Figure from K. Fujii, et al., “Physics Case for the 250 GeV Stage of the International Linear Collider,” arXiv:1710.07621.

LHC future plans include continued operations for two decades with increased luminosity and the potential to accumulate 3000 fb-1 with the HL-LHC (the 13 GeV data to date totals about 100 fb-1). With this increase there are many new physics topics that can be addressed. How would this increased data at the HL-LHC contribute to improved precision measurements in the Higgs boson couplings?  And how does that improvement compare to the potential of the ILC250? The figure (from arXiv:1710.07621) shows this.  Shown in red are the ATLAS model-dependent projections for the 3000 fb-1 precision of Higgs couplings, and the light green shows the model-independent improvement that results from adding the ILC250 data and applying the new formalism.  The improvement with ILC250 is dramatic.  With this comes the ability to discover BSM effects in the coupling measurements, and to distinguish between many different BSM concepts.  This ability is also presented in the physics case paper arXiv:1710.07621, where various new physics models are considered, each unlikely to be discoverable at the LHC.  Each model results in its special pattern of Higgs coupling deviations, with the potential to identify the underlying source of SM breaking measurements.

Besides the critical precision measurements of the Higgs boson couplings, the ILC250 also has other important physics opportunities. Some of these are discussed in arXiv:1710.07621. For example, ILC250 has the potential to discover directly produced new particles that escape discovery at the LHC; interesting scenarios will remain for ILC250. Other measurements will include triple-gauge couplings and SM tests through two-fermion channels. The ILC beam polarisations enhance these studies.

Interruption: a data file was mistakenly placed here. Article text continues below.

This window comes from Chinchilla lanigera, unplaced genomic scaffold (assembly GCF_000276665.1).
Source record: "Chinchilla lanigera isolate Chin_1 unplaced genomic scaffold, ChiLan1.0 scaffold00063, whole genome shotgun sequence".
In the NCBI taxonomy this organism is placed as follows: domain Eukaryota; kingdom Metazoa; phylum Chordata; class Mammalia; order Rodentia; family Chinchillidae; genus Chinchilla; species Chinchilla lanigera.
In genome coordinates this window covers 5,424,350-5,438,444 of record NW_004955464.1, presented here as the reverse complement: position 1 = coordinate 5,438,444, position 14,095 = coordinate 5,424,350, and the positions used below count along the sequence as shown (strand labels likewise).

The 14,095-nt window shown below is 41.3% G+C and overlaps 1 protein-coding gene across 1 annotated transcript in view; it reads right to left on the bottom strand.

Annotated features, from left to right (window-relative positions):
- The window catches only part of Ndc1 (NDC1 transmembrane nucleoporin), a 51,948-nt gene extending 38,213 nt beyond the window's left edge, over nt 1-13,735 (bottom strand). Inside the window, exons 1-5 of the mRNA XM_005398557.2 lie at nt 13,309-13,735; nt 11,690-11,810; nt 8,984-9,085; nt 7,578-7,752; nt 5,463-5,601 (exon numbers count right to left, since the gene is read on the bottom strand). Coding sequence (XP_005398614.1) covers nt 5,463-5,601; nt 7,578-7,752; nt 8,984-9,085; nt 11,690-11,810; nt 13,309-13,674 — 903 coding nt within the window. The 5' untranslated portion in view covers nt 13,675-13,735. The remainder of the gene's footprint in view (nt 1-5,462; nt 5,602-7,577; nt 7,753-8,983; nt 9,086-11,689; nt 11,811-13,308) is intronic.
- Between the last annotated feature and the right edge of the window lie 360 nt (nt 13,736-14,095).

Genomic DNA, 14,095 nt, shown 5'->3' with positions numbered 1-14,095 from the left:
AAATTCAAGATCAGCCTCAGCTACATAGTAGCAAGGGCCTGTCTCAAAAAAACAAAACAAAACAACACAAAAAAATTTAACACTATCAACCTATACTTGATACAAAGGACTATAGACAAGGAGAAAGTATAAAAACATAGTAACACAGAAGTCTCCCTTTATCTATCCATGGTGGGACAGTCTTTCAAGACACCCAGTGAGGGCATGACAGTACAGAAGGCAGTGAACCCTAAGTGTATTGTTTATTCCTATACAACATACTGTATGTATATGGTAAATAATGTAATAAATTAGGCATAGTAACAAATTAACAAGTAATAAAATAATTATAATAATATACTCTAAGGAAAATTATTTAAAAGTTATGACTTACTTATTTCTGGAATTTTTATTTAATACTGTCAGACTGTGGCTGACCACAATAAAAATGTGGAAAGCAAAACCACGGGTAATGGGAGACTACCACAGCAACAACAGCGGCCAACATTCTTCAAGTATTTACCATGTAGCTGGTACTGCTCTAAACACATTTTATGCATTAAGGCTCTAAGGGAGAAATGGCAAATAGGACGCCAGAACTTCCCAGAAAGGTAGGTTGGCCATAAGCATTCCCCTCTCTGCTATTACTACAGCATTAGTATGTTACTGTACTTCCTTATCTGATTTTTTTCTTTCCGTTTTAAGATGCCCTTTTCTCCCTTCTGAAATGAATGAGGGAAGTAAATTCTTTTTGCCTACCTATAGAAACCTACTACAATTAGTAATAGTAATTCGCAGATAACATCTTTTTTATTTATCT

A significant advantage for the ILC is its energy upgradability. The 250-GeV collider may be the first stage of the project, with energy expansion coming as physics motivations lead to support for upgrades. We already have excellent arguments for higher energy steps, such as the structure of the top quark, Higgs boson coupling to the top quark, and the Higgs boson’s own self-coupling;  energy increases open access to these measurements. 500-GeV operation also improves the ILC250 Higgs boson coupling measurement by about a factor of two, as shown by the dark green bars in the figure. The ILC250 could be the first step on this journey.

The physics case for ILC250 is exceptional and unique. ILC250 technical readiness means construction can begin when funding appears. And an important motivation for the linear collider is the potential for future energy upgrades when the physics calls for it. So, overall, we have an extremely strong, special case for the ILC250. We are prepared and eager to get on with the project as soon as we get approval.

Jim Brau

Jim Brau, Associate Director for Physics and Detectors in the Linear Collider Collaboration.